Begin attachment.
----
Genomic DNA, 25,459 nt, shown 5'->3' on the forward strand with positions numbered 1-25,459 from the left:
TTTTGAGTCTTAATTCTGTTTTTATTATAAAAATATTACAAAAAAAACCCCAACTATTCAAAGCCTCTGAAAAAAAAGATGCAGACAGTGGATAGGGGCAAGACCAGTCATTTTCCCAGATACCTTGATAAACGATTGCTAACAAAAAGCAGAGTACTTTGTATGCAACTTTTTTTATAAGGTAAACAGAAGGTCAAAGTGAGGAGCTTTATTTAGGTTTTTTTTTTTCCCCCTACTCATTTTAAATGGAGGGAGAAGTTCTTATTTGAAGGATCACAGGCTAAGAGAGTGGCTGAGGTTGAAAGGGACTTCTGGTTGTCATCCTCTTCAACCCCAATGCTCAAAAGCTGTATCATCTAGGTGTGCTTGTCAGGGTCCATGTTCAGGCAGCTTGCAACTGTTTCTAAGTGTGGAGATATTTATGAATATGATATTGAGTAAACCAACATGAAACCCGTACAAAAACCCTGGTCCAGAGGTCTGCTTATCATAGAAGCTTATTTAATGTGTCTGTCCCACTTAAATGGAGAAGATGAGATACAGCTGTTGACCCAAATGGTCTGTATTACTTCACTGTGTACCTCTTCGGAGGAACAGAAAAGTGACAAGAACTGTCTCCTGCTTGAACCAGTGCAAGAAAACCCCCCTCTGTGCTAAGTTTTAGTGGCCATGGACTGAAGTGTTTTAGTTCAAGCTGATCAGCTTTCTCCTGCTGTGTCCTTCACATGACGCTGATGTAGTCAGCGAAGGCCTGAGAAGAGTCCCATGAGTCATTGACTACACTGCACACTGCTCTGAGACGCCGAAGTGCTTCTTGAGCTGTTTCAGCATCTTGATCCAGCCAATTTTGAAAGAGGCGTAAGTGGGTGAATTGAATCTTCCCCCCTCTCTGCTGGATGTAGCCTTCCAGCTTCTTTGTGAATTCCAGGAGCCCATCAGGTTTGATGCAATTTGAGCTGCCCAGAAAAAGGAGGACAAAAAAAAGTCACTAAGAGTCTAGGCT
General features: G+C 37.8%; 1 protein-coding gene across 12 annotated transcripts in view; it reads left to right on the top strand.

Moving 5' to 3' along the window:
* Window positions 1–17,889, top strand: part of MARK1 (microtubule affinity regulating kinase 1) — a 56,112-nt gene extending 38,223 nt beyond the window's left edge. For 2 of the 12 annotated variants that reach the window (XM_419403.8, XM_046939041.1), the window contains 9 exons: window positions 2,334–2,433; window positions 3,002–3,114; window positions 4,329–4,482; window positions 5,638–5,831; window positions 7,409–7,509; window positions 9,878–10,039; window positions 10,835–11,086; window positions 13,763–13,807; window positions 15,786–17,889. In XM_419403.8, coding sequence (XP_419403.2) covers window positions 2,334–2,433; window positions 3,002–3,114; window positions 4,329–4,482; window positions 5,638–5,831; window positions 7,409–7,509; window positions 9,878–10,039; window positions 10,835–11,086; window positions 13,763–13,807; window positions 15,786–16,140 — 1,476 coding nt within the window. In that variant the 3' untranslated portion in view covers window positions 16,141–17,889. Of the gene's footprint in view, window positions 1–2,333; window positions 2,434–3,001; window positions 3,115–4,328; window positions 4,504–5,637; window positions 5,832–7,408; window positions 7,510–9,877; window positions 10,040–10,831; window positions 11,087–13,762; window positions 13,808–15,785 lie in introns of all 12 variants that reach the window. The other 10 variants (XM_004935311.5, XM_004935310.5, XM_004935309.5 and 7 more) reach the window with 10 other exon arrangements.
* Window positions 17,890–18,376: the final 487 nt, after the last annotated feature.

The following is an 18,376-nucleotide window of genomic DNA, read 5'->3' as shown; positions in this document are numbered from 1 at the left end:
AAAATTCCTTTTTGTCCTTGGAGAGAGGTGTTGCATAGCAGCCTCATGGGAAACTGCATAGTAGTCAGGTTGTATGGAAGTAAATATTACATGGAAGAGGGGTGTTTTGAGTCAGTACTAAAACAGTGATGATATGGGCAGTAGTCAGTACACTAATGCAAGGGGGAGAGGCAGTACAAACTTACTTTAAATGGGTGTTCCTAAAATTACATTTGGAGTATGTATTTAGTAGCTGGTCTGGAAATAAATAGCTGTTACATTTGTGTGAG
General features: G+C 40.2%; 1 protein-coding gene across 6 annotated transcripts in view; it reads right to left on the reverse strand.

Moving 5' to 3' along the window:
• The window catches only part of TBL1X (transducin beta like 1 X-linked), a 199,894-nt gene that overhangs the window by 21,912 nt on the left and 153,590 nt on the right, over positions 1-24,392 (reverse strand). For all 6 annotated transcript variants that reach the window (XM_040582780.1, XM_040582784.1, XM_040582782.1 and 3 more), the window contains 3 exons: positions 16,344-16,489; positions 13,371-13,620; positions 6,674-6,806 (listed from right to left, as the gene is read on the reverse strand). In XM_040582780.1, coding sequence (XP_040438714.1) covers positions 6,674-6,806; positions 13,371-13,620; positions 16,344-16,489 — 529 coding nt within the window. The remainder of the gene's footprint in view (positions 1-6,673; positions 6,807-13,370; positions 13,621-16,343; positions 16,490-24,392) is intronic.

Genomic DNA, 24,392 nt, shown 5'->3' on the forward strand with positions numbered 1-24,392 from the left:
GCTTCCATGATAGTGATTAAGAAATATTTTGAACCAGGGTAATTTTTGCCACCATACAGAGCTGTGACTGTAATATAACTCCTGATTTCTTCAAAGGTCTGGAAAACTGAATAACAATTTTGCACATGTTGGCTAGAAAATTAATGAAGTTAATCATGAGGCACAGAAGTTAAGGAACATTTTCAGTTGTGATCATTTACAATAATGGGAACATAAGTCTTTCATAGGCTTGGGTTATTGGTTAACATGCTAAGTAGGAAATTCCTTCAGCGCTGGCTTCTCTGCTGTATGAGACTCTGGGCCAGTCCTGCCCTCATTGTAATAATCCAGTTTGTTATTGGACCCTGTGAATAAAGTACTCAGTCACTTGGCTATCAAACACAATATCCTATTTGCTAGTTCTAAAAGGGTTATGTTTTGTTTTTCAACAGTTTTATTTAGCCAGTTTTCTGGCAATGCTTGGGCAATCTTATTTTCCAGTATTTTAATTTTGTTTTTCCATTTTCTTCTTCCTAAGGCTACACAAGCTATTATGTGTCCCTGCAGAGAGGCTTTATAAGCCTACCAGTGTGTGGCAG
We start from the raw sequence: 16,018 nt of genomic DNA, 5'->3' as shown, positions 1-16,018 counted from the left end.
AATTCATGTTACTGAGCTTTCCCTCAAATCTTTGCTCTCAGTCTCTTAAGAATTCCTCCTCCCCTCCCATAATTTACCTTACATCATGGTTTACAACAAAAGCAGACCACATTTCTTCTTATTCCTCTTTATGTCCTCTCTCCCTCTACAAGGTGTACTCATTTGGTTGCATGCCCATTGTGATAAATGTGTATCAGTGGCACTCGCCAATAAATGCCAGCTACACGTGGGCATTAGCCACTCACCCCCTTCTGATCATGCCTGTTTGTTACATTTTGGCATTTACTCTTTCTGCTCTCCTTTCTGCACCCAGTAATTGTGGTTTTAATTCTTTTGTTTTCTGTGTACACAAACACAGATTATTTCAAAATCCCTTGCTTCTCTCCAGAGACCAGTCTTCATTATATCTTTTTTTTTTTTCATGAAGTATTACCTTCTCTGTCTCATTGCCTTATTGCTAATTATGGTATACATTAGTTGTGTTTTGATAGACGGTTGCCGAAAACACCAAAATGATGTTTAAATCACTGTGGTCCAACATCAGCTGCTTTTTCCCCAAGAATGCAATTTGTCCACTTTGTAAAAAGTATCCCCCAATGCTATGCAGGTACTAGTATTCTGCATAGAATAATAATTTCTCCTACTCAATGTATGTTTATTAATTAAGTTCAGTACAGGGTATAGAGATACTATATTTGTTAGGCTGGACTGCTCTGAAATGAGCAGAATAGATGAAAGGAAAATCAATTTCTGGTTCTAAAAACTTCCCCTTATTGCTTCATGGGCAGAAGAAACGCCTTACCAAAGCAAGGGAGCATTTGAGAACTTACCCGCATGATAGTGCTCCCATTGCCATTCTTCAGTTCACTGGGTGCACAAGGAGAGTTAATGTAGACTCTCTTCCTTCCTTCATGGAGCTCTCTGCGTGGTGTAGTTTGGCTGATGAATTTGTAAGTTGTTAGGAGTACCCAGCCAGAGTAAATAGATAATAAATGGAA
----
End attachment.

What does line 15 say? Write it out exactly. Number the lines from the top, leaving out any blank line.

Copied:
AATTCATGTTACTGAGCTTTCCCTCAAATCTTTGCTCTCAGTCTCTTAAGAATTCCTCCTCCCCTCCCATAATTTACCTTACATCATGGTTTACAACAAAAGCAGACCACATTTCTTCTTATTCCTCTTTATGTCCTCTCTCCCTCTACAAGGTGTACTCATTTGGTTGCATGCCCATTGTGATAAATGTGTATCAGTGGCACTCGCCAATAAATGCCAGCTACACGTGGGCATTAGCCACTCACCCCCTTCTGATCATGCCTGTTTGTTACATTTTGGCATTTACTCTTTCTGCTCTCCTTTCTGCACCCAGTAATTGTGGTTTTAATTCTTTTGTTTTCTGTGTACACAAACACAGATTATTTCAAAATCCCTTGCTTCTCTCCAGAGACCAGTCTTCATTATATCTTTTTTTTTTTTCATGAAGTATTACCTTCTCTGTCTCATTGCCTTATTGCTAATTATGGTATACATTAGTTGTGTTTTGATAGACGGTTGCCGAAAACACCAAAATGATGTTTAAATCACTGTGGTCCAACATCAGCTGCTTTTTCCCCAAGAATGCAATTTGTCCACTTTGTAAAAAGTATCCCCCAATGCTATGCAGGTACTAGTATTCTGCATAGAATAATAATTTCTCCTACTCAATGTATGTTTATTAATTAAGTTCAGTACAGGGTATAGAGATACTATATTTGTTAGGCTGGACTGCTCTGAAATGAGCAGAATAGATGAAAGGAAAATCAATTTCTGGTTCTAAAAACTTCCCCTTATTGCTTCATGGGCAGAAGAAACGCCTTACCAAAGCAAGGGAGCATTTGAGAACTTACCCGCATGATAGTGCTCCCATTGCCATTCTTCAGTTCACTGGGTGCACAAGGAGAGTTAATGTAGACTCTCTTCCTTCCTTCATGGAGCTCTCTGCGTGGTGTAGTTTGGCTGATGAATTTGTAAGTTGTTAGGAGTACCCAGCCAGAGTAAATAGATAATAAATGGAA